BORN FREE INVESTIGATION

ISSUE: CAPTIVE LION BREEDING & TRADE

COUNTRY: SOUTH AFRICA

DATE: APRIL 2018

The rapid expansion of the commercial lion breeding and canned hunting industries, particularly in South Africa, is a cause for real concern. 

Born Free’s report Cash Before Conservation, was compiled from investigations and published information to provide a deeper insight into the development of the captive lion breeding industry, canned hunting, the related trade and export of lion bones, and the role that prominent public officials in South Africa have played in its expansion.

           

 

 

                     

Across South Africa, as many as 8,000 lions are held in more than 200 captive breeding facilities, many languishing in appalling conditions. These animals are unashamedly exploited for profit by their captors at every stage of their often short lives. Cubs are often removed within a few days of birth in order to bring their mothers back into breeding condition quickly, and to provide unwitting tourists with cute photos props and petting activities, and misguided volunteers with cubs to hand-rear in the mistaken belief that they are genuine orphans that are destined to be returned to the wild. As the animals grow, they may be used for other dubious tourist activities such as ‘walking with lions’.

Shockingly, the ultimate fate for many of these unfortunate animals, once adult and too big to be handled, is to be moved to canned hunting facilities to be shot by paying 'sport hunters', usually from overseas. Born Free's hard-hitting Bitter Bond animation shone a light on this disgusting industry. 

Bones and other body parts from these captive-bred animals are often exported to the Asian market for use in 'traditional medicines' or tonics. This legal international trade poses additional threats to wild lions, stimulating demand for lion bones and in turn incentivising poachers to target wild lions and launder their bones in these markets.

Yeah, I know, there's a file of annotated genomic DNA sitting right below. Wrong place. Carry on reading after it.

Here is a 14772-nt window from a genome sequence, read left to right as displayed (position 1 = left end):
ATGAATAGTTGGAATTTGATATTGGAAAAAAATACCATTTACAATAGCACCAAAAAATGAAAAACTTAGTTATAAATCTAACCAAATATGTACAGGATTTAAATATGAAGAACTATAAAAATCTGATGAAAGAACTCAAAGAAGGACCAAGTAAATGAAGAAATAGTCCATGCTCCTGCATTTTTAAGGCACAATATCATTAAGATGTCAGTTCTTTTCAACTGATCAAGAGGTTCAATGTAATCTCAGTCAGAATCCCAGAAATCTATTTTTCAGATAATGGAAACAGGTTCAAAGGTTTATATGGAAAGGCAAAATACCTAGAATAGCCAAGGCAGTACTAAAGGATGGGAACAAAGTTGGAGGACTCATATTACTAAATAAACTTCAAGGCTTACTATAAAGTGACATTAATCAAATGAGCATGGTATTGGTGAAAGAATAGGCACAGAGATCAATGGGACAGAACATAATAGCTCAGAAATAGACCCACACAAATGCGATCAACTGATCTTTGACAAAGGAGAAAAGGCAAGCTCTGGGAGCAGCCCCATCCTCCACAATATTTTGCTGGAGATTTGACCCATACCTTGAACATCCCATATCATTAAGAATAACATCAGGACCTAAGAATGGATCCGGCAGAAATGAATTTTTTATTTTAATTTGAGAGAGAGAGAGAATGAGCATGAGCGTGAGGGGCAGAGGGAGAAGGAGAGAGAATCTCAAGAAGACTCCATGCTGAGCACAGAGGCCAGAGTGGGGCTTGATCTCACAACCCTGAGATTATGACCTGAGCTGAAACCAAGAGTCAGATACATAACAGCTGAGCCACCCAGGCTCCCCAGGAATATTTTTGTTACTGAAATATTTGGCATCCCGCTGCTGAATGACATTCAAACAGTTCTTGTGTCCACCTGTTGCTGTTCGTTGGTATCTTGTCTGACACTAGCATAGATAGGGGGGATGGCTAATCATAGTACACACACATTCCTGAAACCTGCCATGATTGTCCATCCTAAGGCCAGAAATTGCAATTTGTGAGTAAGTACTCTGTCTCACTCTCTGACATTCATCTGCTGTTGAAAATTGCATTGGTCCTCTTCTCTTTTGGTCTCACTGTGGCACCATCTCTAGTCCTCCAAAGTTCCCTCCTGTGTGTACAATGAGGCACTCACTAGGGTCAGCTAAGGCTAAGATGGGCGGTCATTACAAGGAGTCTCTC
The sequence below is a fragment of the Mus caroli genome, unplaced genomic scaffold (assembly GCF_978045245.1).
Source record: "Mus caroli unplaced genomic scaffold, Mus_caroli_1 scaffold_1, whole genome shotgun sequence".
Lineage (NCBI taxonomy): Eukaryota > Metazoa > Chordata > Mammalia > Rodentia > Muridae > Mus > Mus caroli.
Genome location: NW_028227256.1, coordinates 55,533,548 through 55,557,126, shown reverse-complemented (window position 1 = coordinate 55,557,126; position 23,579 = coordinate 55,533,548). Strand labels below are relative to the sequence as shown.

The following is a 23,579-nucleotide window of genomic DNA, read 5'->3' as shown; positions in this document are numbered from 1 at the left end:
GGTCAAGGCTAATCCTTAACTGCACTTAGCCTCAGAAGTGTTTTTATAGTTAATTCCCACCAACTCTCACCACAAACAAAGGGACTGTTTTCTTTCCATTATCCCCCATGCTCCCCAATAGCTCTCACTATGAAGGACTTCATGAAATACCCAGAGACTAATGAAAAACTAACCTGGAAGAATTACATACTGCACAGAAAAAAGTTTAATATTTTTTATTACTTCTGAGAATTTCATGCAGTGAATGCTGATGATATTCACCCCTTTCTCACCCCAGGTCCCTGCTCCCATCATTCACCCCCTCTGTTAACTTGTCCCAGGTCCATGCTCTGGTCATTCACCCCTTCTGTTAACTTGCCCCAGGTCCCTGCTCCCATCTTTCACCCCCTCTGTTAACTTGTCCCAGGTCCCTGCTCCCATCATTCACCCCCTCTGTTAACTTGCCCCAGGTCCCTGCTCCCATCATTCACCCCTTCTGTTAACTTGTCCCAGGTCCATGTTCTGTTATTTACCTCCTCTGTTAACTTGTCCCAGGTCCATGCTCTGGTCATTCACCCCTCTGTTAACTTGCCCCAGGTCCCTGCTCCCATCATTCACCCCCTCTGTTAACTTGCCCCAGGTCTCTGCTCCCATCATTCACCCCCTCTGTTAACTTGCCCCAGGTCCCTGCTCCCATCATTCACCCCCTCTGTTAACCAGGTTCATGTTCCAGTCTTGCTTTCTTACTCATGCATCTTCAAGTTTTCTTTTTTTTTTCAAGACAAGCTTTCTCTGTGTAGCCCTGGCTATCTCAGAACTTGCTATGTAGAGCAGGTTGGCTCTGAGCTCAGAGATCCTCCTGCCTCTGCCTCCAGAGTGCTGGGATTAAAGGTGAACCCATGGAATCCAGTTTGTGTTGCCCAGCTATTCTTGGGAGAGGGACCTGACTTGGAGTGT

This international trade is sanctioned by the South African government, and the country has become the world’s largest legal exporter of lion bones and skeletons for use in Far Eastern countries. These practices have drawn vigorous international and local criticism with many calling for the industry to be closed down on the grounds that it has no conservation value, causes widespread animal suffering, and is conducted purely for profit. 

 

ACTION

Born Free and the international community calls on South Africa to shut down its canned hunting and commercial lion breeding industry. Many hunting organisations condemn the practice, and even the South African government recognises that the industry makes no contribution to wildlife conservation and is entirely profit-driven. Historically, the Government has continued to support the growth of this heinous industry, which has close connections to international wildlife trafficking and other cruel activities.

  • UPDATE: In August 2018 Born Free’s Head of Policy Dr Mark Jones, was the sole overseas NGO representative to be invited to give evidence to the Committee on  Environmental Affairs’ colloquium on the future of South Africa’s cruel and cynically commercial lion breeding industry.

  • UPDATE: On World Animal Day in October 2020, Born Free conducted a virtual hand-in of a petition containing close to a quarter of a million signatures calling on the authorities in South Africa to close down the industry once and for all.

  • UPDATE: In May 2021, South Africa’s Environment Minister Barbara Creecy announced that the Cabinet has endorsed a report calling for the end of lion farming, captive lion hunting, cub-petting and the commercial farming of rhinos. This was based on the conclusions of the 600 page High Level Panel Report which took on board wide stakeholder evidence and the views of national and international experts, including Born Free, the Ministerial Statement sets out a road map for change in the years ahead.

 LION FARMING & CANNED HUNTING   ANIMAL INTERACTION   ZOOS & AQUARIA

Images © Rebecca Wood (Flickr cc) / © Dan (Flickr cc) / © Lynae Zebest (Flickr cc)

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